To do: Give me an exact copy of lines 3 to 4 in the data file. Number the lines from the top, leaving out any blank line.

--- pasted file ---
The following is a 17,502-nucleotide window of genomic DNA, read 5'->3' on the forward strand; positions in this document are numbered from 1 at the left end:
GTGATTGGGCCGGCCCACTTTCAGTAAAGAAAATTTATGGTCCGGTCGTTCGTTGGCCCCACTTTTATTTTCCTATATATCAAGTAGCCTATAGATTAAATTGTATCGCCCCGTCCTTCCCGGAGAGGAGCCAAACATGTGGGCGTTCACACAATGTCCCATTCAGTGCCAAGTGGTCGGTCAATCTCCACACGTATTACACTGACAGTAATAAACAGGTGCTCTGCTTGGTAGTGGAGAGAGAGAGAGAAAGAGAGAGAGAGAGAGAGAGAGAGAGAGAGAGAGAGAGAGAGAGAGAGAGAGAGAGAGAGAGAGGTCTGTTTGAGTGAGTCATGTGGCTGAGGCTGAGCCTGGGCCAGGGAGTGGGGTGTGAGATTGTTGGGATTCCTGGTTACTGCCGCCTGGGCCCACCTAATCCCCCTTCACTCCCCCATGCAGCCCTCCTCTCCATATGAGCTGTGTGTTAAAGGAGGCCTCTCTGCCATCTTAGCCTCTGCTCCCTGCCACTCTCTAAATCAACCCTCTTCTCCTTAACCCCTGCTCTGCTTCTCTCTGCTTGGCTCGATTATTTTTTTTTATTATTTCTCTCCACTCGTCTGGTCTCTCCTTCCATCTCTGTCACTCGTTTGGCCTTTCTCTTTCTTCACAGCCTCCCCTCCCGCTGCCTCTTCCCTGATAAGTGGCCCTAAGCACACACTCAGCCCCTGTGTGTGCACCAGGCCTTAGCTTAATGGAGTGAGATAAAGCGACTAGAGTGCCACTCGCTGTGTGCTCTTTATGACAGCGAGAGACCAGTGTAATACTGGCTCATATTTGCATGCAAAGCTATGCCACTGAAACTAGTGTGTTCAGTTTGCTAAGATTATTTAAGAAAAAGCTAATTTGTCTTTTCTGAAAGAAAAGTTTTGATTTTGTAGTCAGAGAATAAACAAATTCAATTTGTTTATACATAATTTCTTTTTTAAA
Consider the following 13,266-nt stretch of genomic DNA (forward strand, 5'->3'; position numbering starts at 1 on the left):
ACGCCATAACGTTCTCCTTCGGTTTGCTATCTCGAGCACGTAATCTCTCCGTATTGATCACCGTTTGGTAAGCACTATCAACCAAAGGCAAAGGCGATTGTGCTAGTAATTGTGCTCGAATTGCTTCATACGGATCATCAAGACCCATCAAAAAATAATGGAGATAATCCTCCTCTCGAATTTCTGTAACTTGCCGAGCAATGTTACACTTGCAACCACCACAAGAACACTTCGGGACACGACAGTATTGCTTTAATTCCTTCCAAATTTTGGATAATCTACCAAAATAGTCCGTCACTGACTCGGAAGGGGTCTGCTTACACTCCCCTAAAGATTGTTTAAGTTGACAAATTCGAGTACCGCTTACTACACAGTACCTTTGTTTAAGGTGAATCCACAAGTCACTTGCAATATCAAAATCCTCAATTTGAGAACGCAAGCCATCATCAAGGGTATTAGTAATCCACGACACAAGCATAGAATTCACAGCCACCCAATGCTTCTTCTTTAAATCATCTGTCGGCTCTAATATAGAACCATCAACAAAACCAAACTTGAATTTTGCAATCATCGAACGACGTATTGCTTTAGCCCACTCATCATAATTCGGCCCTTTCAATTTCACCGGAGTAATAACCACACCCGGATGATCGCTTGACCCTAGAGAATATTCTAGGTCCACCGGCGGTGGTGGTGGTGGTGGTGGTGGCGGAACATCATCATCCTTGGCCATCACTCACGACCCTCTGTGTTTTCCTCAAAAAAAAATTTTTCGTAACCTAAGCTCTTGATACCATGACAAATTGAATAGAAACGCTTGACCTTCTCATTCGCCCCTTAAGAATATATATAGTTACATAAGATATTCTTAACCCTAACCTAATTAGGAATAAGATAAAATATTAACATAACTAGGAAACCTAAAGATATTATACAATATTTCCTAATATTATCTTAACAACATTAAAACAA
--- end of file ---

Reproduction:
Consider the following 13,266-nt stretch of genomic DNA (forward strand, 5'->3'; position numbering starts at 1 on the left):
ACGCCATAACGTTCTCCTTCGGTTTGCTATCTCGAGCACGTAATCTCTCCGTATTGATCACCGTTTGGTAAGCACTATCAACCAAAGGCAAAGGCGATTGTGCTAGTAATTGTGCTCGAATTGCTTCATACGGATCATCAAGACCCATCAAAAAATAATGGAGATAATCCTCCTCTCGAATTTCTGTAACTTGCCGAGCAATGTTACACTTGCAACCACCACAAGAACACTTCGGGACACGACAGTATTGCTTTAATTCCTTCCAAATTTTGGATAATCTACCAAAATAGTCCGTCACTGACTCGGAAGGGGTCTGCTTACACTCCCCTAAAGATTGTTTAAGTTGACAAATTCGAGTACCGCTTACTACACAGTACCTTTGTTTAAGGTGAATCCACAAGTCACTTGCAATATCAAAATCCTCAATTTGAGAACGCAAGCCATCATCAAGGGTATTAGTAATCCACGACACAAGCATAGAATTCACAGCCACCCAATGCTTCTTCTTTAAATCATCTGTCGGCTCTAATATAGAACCATCAACAAAACCAAACTTGAATTTTGCAATCATCGAACGACGTATTGCTTTAGCCCACTCATCATAATTCGGCCCTTTCAATTTCACCGGAGTAATAACCACACCCGGATGATCGCTTGACCCTAGAGAATATTCTAGGTCCACCGGCGGTGGTGGTGGTGGTGGTGGTGGCGGAACATCATCATCCTTGGCCATCACTCACGACCCTCTGTGTTTTCCTCAAAAAAAAATTTTTCGTAACCTAAGCTCTTGATACCATGACAAATTGAATAGAAACGCTTGACCTTCTCATTCGCCCCTTAAGAATATATATAGTTACATAAGATATTCTTAACCCTAACCTAATTAGGAATAAGATAAAATATTAACATAACTAGGAAACCTAAAGATATTATACAATATTTCCTAATATTATCTTAACAACATTAAAACAA